Quotations About / On: WORK

  • 41.
    Work, as we usually think of it, is energy expended for a further end in view; play is energy expended for its own sake, as with children's play, or as manifestation of the end or goal of work, as in "playing" chess or the piano. Play in this sense, then, is the fulfillment of work, the exhibition of what the work has been done for.
    (Northrop Frye (1912-1991), Canadian critic. The Great Code: The Bible in Literature, ch. 5, Harcourt Brace (1983).)
    More quotations from: Northrop Frye, work, children
  • 42.
    Do not put off your work until tomorrow and the day after. For the sluggish worker does not fill his barn, nor the one who puts off his work; industry aids work, but the man who puts off work always wrestles with disaster.
    (Hesiod (c. 8th century B.C.), Greek didactic poet. Works and Days, 410.)
    More quotations from: Hesiod, work, tomorrow
  • 43.
    Think well before you plan to work. Judge well before you start the work. Do well when you begin the work. Finish well and wait. Result will come automatically.
    (work and result)
    More quotations from: Kumarmani Mahakul
  • 44.
    The woman and the genius do not work. Up to now, woman has been mankind's supreme luxury. In all those moments when we do our best, we do not work. Work is merely a means to these moments.
    (Friedrich Nietzsche (1844-1900), German philosopher, classical scholar, critic of culture. Friedrich Nietzsche, Sämtliche Werke: Kritische Studienausgabe, vol. 10, p. 188, selection 5[1], number 11, eds. Giorgio Colli and Mazzino Montinari, Berlin, de Gruyter (1980). Unpublished fragments dating to November 1882February 1883. Originally meant to be attributed to Zarathustra in Thus Spoke Zarathustra.)
    More quotations from: Friedrich Nietzsche, work, woman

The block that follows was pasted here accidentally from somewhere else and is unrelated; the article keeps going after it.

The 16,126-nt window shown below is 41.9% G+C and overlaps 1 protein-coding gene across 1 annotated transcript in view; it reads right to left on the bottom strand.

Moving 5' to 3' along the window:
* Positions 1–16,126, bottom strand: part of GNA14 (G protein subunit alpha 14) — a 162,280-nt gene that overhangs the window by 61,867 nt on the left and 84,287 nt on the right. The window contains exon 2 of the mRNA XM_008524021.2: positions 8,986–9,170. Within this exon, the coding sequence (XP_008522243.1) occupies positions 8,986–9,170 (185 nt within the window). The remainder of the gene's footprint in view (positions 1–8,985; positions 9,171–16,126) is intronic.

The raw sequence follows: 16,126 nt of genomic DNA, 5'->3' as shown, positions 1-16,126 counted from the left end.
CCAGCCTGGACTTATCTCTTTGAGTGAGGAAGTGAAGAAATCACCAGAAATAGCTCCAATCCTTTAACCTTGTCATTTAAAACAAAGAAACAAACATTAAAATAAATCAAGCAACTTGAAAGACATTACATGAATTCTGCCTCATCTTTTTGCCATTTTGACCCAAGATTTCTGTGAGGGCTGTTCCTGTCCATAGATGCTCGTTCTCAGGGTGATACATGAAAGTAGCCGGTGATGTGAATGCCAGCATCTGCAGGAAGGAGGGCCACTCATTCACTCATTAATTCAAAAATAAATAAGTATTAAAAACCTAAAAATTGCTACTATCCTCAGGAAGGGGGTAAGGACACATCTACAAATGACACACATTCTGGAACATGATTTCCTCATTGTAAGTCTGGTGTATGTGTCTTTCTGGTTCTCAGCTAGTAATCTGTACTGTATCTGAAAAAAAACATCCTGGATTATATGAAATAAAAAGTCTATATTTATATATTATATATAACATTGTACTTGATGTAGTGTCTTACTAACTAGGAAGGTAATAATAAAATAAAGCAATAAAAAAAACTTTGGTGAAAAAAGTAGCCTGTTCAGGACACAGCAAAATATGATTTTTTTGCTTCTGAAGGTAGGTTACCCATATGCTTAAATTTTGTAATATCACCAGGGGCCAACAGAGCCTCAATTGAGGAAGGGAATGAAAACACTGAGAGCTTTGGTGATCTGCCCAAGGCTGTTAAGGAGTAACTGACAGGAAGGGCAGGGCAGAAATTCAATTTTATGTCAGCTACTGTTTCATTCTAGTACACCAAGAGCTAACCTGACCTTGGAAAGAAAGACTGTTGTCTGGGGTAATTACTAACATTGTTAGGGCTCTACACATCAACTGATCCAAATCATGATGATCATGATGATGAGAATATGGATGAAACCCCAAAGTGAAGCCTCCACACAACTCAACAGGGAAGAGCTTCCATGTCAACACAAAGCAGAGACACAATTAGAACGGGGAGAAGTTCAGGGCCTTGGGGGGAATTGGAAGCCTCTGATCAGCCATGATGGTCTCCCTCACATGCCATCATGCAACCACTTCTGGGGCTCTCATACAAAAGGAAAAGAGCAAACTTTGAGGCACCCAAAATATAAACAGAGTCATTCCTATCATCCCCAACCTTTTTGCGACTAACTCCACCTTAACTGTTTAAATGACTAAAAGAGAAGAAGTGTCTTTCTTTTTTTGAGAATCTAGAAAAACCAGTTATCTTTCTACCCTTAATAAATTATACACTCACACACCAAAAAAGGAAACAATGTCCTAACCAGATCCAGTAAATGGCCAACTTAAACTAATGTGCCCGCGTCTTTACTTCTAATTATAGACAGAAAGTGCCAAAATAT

• 45.
    As for work, without it, without painstaking work, any writer or artist definitely remains a dilettante; there's no point in waiting for so-called blissful moments, for inspiration; if it comes, so much the better—but you keep working anyway.
    (Ivan Sergeevich Turgenev (1818-1883), Russian author. Letter, June 16, 1876, to V. L. King. Turgenev: Letters, ed. David Lowe (1983).)
  • 46.
    ... idleness is an evil. I don't think man can maintain his balance or sanity in idleness. Human beings must work to create some coherence. You do it only through work and through love. And you can only count on work.
    (Barbara Terwilliger (b. c. 1940), U.S. unemployed woman. As quoted in Working, book 7, by Studs Terkel (1973). A single woman with an independent income, she was not working. In her younger years, she had held various jobs.)
  • 47.
    ... to work, to work hard, to see work steadily, and see it whole, was the way to be reputable. I think I always respected a good blacksmith more than a lady of leisure.
    (Elizabeth Stuart Phelps (1844-1911), U.S. novelist and short story writer. Chapters from a Life, ch. 3 (1897).)
    More quotations from: Elizabeth Stuart Phelps, work
  • 48.
    ... whoever believes anything esteems that it is a work of charity to persuade another of it.
    (Michel de Montaigne (1533-1592), French essayist and philosopher. "Of Cripples," Complete Essays of Montaigne, trans. by Donald M. Frame (1965).)
    More quotations from: Michel de Montaigne, work
  • 49.
    I am invigorated by work, wasted by pleasure.
    (Mason Cooley (b. 1927), U.S. aphorist. City Aphorisms, Eleventh Selection, New York (1993).)
    More quotations from: Mason Cooley, work
  • 50.
    One cannot become a saint when one works sixteen hours a day.
    (Jean-Paul Sartre (1905-1980), French novelist, dramatist, philosopher, political activist. The Devil and the Good Lord, act 5, sc. 2, Gallimard (1951).)
    More quotations from: Jean-Paul Sartre
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